BBC – Nigerian author, Chimamanda Ngozi Adichie, has won the US National Critics Book Prize for her novel, Americanah.
The writer’s work tells the story of a Nigerian woman who moves to the US to pursue a college education.
In 2008, her second novel, Half of a Yellow Sun, won the UK’s Orange Prize and Purple Hibiscus was longlisted for the Booker Prize four years earlier.
Other category winners for the US honour included Sheri Fink’s book about Hurricane Katrina.
Her account of the patients, staff and families who took shelter in New Orleans’ Memorial Hospital during the devastating storm took the non-fiction prize.
Frank Bidart won the poetry section for his collection Metaphysical Dog, while Amy Wilentz was honoured with the autobiography award for her account of journeys to Haiti following the 2010 earthquake in the country.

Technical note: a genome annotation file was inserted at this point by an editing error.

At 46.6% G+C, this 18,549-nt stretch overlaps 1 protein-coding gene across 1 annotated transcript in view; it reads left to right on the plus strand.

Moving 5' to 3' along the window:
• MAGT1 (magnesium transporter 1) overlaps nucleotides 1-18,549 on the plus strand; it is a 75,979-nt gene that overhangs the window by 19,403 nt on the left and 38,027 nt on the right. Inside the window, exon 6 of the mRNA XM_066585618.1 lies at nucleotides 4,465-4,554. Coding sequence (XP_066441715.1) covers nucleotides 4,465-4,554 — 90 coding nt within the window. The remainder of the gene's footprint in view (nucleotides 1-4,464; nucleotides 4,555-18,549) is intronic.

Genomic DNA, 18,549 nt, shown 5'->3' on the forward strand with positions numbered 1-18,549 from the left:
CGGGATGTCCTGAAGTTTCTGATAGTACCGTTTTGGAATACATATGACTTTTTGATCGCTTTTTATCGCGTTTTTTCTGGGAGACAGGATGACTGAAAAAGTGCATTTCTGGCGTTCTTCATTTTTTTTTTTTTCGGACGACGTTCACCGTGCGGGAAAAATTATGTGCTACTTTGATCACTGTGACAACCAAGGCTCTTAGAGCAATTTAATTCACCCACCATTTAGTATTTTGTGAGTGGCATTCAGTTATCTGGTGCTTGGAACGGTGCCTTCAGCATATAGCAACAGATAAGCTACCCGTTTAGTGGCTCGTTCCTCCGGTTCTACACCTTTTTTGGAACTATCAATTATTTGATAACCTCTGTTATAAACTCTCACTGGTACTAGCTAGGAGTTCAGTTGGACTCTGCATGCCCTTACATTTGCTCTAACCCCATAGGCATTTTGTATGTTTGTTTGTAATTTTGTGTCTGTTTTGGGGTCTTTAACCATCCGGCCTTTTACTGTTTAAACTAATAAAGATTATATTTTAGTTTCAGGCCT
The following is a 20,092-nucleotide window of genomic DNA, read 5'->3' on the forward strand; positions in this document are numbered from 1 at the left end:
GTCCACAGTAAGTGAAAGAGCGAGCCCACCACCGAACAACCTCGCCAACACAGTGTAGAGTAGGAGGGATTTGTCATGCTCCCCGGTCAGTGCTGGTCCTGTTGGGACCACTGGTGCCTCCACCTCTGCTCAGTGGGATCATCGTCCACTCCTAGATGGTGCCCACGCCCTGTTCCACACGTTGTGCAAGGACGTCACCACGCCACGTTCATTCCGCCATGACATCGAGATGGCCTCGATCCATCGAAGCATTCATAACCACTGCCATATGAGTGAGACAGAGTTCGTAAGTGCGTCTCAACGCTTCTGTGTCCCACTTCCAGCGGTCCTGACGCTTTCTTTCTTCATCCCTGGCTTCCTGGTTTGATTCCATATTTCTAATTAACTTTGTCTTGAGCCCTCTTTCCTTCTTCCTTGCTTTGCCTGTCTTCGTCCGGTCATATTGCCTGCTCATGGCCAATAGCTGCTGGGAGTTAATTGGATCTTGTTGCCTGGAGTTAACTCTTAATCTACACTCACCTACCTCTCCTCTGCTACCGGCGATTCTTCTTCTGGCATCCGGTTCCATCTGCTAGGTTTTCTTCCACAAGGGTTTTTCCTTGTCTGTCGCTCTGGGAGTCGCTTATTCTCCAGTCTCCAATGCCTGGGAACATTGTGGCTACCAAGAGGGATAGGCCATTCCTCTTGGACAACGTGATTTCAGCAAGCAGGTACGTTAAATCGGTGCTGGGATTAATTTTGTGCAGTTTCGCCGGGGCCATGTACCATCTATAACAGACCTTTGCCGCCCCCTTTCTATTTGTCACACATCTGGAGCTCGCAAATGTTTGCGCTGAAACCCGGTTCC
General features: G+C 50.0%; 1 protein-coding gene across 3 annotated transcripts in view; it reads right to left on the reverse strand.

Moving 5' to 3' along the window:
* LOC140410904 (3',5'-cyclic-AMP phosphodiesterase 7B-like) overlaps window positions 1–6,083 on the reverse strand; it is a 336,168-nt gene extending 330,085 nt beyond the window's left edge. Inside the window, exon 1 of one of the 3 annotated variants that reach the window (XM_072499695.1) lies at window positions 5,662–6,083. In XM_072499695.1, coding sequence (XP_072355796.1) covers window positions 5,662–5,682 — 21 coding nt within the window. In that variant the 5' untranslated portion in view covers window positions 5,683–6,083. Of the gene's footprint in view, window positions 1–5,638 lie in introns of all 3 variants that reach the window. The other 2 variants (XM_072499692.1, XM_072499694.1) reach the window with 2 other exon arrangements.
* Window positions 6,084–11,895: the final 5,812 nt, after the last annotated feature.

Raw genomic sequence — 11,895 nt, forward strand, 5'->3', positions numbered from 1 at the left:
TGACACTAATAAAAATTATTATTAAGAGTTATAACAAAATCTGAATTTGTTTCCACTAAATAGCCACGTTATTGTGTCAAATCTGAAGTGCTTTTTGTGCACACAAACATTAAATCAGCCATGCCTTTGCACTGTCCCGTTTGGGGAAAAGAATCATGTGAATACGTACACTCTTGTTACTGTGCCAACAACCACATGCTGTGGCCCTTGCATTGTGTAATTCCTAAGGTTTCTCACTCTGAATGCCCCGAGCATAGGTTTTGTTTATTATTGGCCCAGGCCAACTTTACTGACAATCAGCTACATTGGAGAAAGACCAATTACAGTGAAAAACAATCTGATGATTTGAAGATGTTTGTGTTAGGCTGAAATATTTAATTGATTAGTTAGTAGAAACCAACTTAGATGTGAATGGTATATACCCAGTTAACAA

For the first time, a special award was given for a debut writer, crossing all categories.
Anthony Marra was honoured with the prize for his novel A Constellation of Vital Phenomena.
Adichie’s third novel was also named as one of the New York Times’ top 10 books of 2013.
In an interview with the Los Angeles Times, the author said her book drew on her own experiences as an African living in the US, particularly with African Americans.
“I don’t know race in the way an African American knows race… Sometimes it takes an outsider to see something about your own reality that you don’t,” she said.
Her preceding work, Half of a Yellow Sun, is set during the Biafran War of the late 1960s and has been adapted into a forthcoming film starring Chiwetel Ejiofor and Thandie Newton.
The writer is also in the running for the UK’s Baileys Women’s Prize for Fiction – formerly known as the Orange Prize – for Americanah.
The National Critics Book Prize was first awarded in 1974 and is open to writers of all nationalities whose work has been published in the US.
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